Minutes later, shots are fired at MIT. A campus police officer, Sean Collier, is found in his cruiser with multiple gunshots. He has pronounced dead at the hospital. Not long after, two men carjack a Mercedes SUV. Watertown police spot that car and then a high-speed chase.

COLONEL TIMOTHY ALBEN, MASSACHUSETTS STATE POLICE SUPERINTENDENT: During the course of that pursuit, several explosive devices were discharged from the car at the police officers. In the exchange of the gunfire, we believe that one of the suspects was struck and ultimately taken into custody.

GRIFFIN: A transit officer was shot and wounded in the gunfight but police did shoot one man, 26-year-old Tamerlan Tsarnaev, identified as suspect number one and Dzhokhar Tsarnaev's older brother. He later dies at a hospital, strapped to his body, bombs. Dzhokhar Tsarnaev is still on the run and an American city is put on lockdown.

PATRICK: There is a massive manhunt under way.

GRIFFIN: Full neighborhoods are evacuated and Watertown looks like a ghost town while a massive manhunt begins for the second brother, the nation begins to learn just who these men are.

The older brother who was married and had a young daughter studied engineering at Bunker Hill community college. He took the year off to train as a Boxer. The younger brother is a student at The university of Massachusetts, Dartmouth. Friends say he was a wrestler and a lifeguard. It turns out the family comes from Chechnya, the breakaway soviet republic which has for decades been racked by violence from extremists who have fought against Russian control. The family came to the United States more than a decade ago. Zubeidat Tsarnaeva is the mother of the two suspects.

ZUBEIDAT TSARNAEVA, MOTHER OF THE SUSPECTS: Nobody talks about the terrorism and he never, he never told me that he would be like on the side of jihad.

GRIFFIN: Anzor Tsarnaev is the suspects' father.

ANZOR TSARNAEV, SUSPECTS' FATHER (through translator): Someone framed them. I don't know exactly who did it but someone did and being cowards they shot the boy dead. There are cops like this. It's all because I'm afraid for my son and his life. They should arrest him, maybe, and bring him but alive, alive, and justice should decide who is right and who is guilty.

GRIFFIN: Friends from the Boston area who knew them say they are surprised.

ERIC MERCADO, HIGH SCHOOL FRIEND: Dzhokhar I remember was a cordial kid, a happy go lucky kid. There was nothing to indicate that he would, you know, to be part of a terrorist plan.


GRIFFIN: Yanna Blue (ph) went to both carter and high school with Dzhokhar Tsarnaev.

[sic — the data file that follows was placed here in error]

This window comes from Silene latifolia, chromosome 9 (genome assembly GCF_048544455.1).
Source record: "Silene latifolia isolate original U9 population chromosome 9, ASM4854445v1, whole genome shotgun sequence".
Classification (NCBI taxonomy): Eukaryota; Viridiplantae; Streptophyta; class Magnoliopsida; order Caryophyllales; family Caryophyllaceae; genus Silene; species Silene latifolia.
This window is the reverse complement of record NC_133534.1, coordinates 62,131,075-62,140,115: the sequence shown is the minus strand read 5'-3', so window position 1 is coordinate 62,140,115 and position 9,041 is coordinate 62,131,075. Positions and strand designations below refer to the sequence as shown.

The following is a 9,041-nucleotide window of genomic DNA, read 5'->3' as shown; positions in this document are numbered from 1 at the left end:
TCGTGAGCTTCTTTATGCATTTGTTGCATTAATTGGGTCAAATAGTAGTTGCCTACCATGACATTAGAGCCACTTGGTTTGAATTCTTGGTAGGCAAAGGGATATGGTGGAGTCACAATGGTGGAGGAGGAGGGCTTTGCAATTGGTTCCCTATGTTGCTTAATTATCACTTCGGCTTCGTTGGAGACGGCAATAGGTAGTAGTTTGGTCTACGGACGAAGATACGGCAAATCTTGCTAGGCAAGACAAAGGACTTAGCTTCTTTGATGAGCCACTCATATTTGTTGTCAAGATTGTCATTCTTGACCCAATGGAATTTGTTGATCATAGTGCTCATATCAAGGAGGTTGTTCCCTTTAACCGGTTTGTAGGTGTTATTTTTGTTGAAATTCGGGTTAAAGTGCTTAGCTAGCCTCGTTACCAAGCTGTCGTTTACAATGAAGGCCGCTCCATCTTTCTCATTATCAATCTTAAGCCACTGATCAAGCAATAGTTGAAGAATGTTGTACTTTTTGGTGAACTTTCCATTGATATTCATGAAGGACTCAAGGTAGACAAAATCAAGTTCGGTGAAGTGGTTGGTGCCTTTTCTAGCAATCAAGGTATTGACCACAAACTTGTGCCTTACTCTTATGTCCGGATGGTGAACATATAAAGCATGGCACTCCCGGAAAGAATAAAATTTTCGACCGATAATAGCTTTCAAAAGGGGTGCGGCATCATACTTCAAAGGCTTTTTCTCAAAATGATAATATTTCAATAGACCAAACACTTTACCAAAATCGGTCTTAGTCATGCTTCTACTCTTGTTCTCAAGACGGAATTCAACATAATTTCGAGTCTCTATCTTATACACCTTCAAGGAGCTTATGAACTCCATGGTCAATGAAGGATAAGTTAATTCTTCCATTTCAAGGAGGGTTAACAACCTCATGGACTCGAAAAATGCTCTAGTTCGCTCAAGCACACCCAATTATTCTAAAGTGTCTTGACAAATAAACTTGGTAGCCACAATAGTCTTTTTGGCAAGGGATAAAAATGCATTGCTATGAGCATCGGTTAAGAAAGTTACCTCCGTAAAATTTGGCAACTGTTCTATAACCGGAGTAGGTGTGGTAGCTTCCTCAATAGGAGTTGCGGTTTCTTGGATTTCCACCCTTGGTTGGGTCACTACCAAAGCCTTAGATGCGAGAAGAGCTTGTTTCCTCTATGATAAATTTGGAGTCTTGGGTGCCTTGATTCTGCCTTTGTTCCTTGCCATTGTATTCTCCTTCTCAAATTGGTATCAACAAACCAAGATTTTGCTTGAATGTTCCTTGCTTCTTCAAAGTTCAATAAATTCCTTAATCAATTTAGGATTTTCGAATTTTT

BLUE (ph): He was quiet, you know, just a regular teenager, didn't suspect anything. He was on the wrestling team. He went to parties with, you know, other students. Yes. He went to the prom. Regular, pretty much. Nothing that caught me off guard that made me suspect anything, which is why I'm really surprised about what happened because I didn't expect that at all from him.

GRIFFIN: More recently, he used twitter often, even after the bombing. Among his tweets on April 15th, "ain't no love in the heart of the city, stay safe people." And a university official says Tsarnaev was on the campus of the university of Massachusetts' dark every day after the attack until Thursday where he attended classes and parties in the dorms.

Other details began to emerge. An FBI official told CNN that Tamerlan Tsarnaev was interviewed by agents in 2011 at the request of a foreign government. That government suspected that he might have ties to extremist groups. But the FBI says nothing was found.

As the hunt continued into Friday night, even the most veteran law enforcement officials could not believe how big it was.

THOMAS SHAMSHAK, FORMER BOSTON POLICE CHIEF: This city has never seen anything like this going back to the era of the Boston strangler in the early '60s. Right now there is total paralysis in the city of Boston.

GRIFFIN: What was that? Was that guns?

But it would soon end in Watertown.

I just heard what sounded like multiple assault rifle shots to me.

It sounded like police emptying their weapons, rapidly fired and then all of a sudden it stopped.

SUSAN CANDIOTTI, CNN NATIONAL CORRESPONDENT: There was a lot of commotion over in this area. We just saw more polices vehicles with their lights going.

UNIDENTIFIED MALE REPORTER: They have the suspect. They believe it is the suspect. They know exactly where he is. They have cordoned off a section of Watertown.

UNIDENTIFIED MALE: Please, clear out, OK?

GRIFFIN: By 8:15 p.m., law enforcement officials say a person believed to be Dzhokhar Tsarnaev is cornered, hiding on a boat in a backyard. Finally, at 8:46 p.m., he's in custody and taken to the hospital with gunshot wounds. Minutes before 9:00 p.m., this tweet from the Boston police department, captured.


GRIFFIN: Coming up, Don Lemon with stories of heroism and compassion.


DON LEMON, CNN ANCHOR, NEWSROOM (voice-over): Boston, a city of rivers and bays. A city of ethnic neighborhoods. A city rich in American history. And on April 15th, in the midst of mayhem, a city of self-less compassion.

UNIDENTIFIED MALE: We actually had a pool of blood in the middle of our store. There was a woman actually grabbing spools of yarn in our store wrapping people to cut off the circulation so they wouldn't bleed out. UNIDENTIFIED MALE: Oh, my God.

LEMON: People whose impulse was to run toward rather than away from death and danger, some of their deeds caught on video or in photos.

CARLOS ARREDONDO, ACTIVIST: I just run to see how I can help -- see what can I do.